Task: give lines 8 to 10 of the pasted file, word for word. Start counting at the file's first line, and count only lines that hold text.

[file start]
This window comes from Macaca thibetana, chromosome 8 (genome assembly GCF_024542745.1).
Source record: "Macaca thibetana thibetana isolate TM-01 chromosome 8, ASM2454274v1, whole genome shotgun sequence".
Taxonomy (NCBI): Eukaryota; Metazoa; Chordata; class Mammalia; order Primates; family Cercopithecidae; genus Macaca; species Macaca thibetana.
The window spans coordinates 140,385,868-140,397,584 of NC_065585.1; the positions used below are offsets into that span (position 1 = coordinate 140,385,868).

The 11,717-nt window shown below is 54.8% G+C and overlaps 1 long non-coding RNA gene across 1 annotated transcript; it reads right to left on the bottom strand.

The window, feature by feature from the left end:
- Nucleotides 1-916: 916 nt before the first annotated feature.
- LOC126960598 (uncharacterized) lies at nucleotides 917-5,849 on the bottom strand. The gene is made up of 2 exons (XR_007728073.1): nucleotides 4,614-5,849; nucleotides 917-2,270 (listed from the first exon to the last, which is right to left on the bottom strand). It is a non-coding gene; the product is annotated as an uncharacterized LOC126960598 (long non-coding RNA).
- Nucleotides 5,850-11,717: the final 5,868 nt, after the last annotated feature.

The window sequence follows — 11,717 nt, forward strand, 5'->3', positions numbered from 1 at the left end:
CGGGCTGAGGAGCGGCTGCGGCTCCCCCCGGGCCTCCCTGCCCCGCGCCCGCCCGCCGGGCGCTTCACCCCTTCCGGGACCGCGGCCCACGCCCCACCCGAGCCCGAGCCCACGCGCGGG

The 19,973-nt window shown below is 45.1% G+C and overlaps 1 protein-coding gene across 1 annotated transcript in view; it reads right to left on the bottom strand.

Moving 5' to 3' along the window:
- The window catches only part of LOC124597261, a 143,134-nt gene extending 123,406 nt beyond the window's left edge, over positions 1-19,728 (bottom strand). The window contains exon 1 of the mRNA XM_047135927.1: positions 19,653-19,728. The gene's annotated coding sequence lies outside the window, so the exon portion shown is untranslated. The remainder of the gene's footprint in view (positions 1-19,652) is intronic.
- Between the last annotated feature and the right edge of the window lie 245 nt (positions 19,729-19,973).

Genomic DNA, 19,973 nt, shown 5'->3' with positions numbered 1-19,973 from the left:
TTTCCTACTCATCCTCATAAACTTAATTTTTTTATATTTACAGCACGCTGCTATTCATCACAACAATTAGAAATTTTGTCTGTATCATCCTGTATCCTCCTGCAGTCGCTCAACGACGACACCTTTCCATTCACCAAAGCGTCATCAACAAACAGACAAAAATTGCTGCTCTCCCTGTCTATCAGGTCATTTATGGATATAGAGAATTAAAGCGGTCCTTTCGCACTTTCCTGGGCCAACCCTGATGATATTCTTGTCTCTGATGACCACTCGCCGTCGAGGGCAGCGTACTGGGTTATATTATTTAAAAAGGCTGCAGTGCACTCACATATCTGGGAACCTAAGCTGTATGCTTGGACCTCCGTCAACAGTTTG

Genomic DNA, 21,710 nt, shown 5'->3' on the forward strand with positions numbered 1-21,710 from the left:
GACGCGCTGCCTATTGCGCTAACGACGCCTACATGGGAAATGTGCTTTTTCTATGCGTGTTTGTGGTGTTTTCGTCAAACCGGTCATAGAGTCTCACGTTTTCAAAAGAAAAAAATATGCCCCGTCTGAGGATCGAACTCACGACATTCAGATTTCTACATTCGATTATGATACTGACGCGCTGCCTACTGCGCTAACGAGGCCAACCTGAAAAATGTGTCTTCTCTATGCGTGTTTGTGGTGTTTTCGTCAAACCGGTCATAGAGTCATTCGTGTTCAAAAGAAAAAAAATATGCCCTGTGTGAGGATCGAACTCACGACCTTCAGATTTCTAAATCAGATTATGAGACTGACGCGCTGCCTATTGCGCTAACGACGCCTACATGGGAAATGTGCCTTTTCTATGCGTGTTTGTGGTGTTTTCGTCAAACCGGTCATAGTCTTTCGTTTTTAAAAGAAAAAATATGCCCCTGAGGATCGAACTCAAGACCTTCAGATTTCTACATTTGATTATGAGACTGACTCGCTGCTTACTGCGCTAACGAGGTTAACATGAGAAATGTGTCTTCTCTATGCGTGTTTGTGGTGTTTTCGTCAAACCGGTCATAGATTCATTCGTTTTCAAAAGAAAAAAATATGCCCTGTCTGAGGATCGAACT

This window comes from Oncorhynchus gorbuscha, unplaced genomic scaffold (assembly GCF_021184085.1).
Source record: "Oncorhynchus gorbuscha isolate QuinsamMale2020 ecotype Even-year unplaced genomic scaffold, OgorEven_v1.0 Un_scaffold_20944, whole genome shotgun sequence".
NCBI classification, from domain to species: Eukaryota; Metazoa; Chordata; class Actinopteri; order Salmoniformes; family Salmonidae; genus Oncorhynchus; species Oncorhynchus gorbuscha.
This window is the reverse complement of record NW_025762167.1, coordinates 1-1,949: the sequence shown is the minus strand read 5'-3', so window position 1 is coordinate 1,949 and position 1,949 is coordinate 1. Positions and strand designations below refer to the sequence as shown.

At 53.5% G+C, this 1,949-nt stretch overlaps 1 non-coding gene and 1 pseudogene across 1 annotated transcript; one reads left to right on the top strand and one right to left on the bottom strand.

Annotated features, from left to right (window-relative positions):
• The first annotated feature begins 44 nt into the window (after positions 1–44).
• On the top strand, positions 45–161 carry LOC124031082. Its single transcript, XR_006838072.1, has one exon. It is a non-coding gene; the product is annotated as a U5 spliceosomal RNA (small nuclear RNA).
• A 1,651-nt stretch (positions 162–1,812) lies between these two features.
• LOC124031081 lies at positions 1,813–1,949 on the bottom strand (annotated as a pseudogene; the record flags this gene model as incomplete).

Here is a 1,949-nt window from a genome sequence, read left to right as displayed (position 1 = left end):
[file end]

- LOC126960598 (uncharacterized) lies at nucleotides 917-5,849 on the bottom strand. The gene is made up of 2 exons (XR_007728073.1): nucleotides 4,614-5,849; nucleotides 917-2,270 (listed from the first exon to the last, which is right to left on the bottom strand). It is a non-coding gene; the product is annotated as an uncharacterized LOC126960598 (long non-coding RNA).
- Nucleotides 5,850-11,717: the final 5,868 nt, after the last annotated feature.

The window sequence follows — 11,717 nt, forward strand, 5'->3', positions numbered from 1 at the left end: